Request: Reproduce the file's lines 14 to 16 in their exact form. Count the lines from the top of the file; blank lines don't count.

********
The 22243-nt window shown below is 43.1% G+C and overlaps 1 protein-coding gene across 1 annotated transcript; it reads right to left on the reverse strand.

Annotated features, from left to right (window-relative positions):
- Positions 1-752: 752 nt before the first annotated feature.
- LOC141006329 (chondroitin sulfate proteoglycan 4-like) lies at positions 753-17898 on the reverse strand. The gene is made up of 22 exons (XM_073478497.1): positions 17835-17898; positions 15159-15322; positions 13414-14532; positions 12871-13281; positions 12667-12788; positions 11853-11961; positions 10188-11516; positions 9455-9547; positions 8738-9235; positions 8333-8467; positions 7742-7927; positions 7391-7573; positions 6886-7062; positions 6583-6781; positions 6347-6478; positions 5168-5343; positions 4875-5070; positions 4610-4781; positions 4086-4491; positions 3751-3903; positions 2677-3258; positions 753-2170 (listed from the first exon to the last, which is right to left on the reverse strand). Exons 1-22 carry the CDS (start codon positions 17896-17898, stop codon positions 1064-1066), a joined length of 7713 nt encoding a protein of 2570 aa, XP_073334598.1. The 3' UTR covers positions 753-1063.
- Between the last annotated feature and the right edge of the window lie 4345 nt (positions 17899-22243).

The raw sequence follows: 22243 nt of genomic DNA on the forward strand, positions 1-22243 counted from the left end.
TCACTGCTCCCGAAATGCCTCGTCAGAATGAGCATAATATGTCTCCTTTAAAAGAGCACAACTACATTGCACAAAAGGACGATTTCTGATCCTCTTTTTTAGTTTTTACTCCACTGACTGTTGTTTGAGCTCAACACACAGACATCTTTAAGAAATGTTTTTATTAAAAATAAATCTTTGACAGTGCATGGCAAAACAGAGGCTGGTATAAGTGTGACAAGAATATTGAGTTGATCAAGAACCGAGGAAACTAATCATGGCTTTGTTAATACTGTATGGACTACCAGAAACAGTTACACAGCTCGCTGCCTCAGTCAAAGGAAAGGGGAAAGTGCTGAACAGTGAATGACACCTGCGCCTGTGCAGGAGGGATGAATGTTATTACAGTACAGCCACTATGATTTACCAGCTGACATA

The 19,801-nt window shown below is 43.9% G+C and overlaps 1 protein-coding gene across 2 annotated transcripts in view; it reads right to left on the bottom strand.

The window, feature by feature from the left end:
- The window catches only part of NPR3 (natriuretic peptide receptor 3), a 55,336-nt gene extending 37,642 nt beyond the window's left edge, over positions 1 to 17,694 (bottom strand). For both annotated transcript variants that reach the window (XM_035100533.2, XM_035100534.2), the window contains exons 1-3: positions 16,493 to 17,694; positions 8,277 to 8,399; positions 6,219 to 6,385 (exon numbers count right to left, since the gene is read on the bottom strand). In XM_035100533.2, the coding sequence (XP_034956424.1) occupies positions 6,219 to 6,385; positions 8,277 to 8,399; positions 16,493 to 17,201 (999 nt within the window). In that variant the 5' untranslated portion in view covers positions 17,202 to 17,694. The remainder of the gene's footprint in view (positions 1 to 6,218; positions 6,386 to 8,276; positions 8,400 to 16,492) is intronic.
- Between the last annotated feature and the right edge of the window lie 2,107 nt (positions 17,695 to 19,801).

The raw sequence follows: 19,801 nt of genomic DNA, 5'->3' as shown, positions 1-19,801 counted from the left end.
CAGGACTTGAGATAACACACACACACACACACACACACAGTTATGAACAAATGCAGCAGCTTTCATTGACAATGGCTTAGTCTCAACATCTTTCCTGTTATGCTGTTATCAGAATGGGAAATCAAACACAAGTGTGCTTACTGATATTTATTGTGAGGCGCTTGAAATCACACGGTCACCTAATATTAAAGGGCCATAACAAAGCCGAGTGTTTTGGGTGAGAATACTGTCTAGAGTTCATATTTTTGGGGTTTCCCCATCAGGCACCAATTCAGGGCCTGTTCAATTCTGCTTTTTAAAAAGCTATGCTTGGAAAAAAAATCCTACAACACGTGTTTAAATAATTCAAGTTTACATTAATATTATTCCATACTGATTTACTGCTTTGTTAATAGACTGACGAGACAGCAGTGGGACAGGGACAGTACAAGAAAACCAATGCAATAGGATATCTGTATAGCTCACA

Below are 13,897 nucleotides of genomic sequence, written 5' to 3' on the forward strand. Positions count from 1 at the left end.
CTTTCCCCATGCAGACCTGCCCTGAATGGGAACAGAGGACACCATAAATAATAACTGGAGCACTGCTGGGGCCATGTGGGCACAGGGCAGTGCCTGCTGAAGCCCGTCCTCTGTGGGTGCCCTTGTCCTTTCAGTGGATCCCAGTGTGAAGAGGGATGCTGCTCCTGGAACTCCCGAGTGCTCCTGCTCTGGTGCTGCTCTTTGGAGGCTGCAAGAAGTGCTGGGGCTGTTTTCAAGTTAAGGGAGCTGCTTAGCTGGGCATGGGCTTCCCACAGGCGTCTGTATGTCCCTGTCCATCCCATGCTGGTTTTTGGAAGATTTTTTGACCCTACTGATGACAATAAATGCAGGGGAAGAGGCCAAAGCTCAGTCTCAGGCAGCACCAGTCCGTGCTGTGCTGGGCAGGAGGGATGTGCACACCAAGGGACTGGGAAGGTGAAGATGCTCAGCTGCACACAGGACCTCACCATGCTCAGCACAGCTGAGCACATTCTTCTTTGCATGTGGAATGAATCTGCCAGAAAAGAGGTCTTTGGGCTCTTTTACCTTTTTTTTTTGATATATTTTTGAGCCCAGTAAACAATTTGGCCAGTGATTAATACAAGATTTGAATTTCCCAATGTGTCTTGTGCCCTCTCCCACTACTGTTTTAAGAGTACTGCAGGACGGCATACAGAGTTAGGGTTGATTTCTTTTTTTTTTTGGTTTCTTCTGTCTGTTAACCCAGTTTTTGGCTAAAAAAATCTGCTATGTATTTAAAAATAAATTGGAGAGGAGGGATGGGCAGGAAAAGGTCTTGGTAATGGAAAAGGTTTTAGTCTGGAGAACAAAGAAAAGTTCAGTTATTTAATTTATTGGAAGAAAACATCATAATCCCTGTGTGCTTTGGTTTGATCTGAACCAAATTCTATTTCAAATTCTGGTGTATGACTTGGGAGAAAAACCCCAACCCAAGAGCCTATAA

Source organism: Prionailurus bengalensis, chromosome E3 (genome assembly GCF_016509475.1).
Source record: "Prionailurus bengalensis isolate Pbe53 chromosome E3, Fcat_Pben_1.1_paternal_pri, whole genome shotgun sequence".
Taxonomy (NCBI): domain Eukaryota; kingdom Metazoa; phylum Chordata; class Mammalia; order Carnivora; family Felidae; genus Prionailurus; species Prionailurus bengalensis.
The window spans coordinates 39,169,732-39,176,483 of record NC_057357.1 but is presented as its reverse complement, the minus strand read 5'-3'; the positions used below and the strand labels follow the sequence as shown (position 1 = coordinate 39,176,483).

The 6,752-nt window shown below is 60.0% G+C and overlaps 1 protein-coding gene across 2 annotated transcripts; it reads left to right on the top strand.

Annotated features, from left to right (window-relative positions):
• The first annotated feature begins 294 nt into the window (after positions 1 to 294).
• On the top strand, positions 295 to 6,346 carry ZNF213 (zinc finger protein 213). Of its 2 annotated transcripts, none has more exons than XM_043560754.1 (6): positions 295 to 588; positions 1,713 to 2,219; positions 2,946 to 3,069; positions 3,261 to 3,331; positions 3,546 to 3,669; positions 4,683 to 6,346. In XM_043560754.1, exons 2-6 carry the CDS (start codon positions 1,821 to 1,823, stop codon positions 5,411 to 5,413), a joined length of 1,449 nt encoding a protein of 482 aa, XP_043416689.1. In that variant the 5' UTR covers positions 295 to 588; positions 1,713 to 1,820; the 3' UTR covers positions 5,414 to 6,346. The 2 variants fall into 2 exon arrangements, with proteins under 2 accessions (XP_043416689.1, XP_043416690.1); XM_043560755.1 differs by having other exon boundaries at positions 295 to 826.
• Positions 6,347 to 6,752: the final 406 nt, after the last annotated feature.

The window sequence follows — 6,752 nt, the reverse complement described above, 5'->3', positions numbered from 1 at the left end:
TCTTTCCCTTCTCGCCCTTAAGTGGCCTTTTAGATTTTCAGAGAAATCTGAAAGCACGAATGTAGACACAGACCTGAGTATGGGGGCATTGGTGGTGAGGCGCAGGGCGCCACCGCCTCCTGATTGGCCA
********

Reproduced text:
Below are 13,897 nucleotides of genomic sequence, written 5' to 3' on the forward strand. Positions count from 1 at the left end.
CTTTCCCCATGCAGACCTGCCCTGAATGGGAACAGAGGACACCATAAATAATAACTGGAGCACTGCTGGGGCCATGTGGGCACAGGGCAGTGCCTGCTGAAGCCCGTCCTCTGTGGGTGCCCTTGTCCTTTCAGTGGATCCCAGTGTGAAGAGGGATGCTGCTCCTGGAACTCCCGAGTGCTCCTGCTCTGGTGCTGCTCTTTGGAGGCTGCAAGAAGTGCTGGGGCTGTTTTCAAGTTAAGGGAGCTGCTTAGCTGGGCATGGGCTTCCCACAGGCGTCTGTATGTCCCTGTCCATCCCATGCTGGTTTTTGGAAGATTTTTTGACCCTACTGATGACAATAAATGCAGGGGAAGAGGCCAAAGCTCAGTCTCAGGCAGCACCAGTCCGTGCTGTGCTGGGCAGGAGGGATGTGCACACCAAGGGACTGGGAAGGTGAAGATGCTCAGCTGCACACAGGACCTCACCATGCTCAGCACAGCTGAGCACATTCTTCTTTGCATGTGGAATGAATCTGCCAGAAAAGAGGTCTTTGGGCTCTTTTACCTTTTTTTTTTGATATATTTTTGAGCCCAGTAAACAATTTGGCCAGTGATTAATACAAGATTTGAATTTCCCAATGTGTCTTGTGCCCTCTCCCACTACTGTTTTAAGAGTACTGCAGGACGGCATACAGAGTTAGGGTTGATTTCTTTTTTTTTTTGGTTTCTTCTGTCTGTTAACCCAGTTTTTGGCTAAAAAAATCTGCTATGTATTTAAAAATAAATTGGAGAGGAGGGATGGGCAGGAAAAGGTCTTGGTAATGGAAAAGGTTTTAGTCTGGAGAACAAAGAAAAGTTCAGTTATTTAATTTATTGGAAGAAAACATCATAATCCCTGTGTGCTTTGGTTTGATCTGAACCAAATTCTATTTCAAATTCTGGTGTATGACTTGGGAGAAAAACCCCAACCCAAGAGCCTATAA

Source organism: Prionailurus bengalensis, chromosome E3 (genome assembly GCF_016509475.1).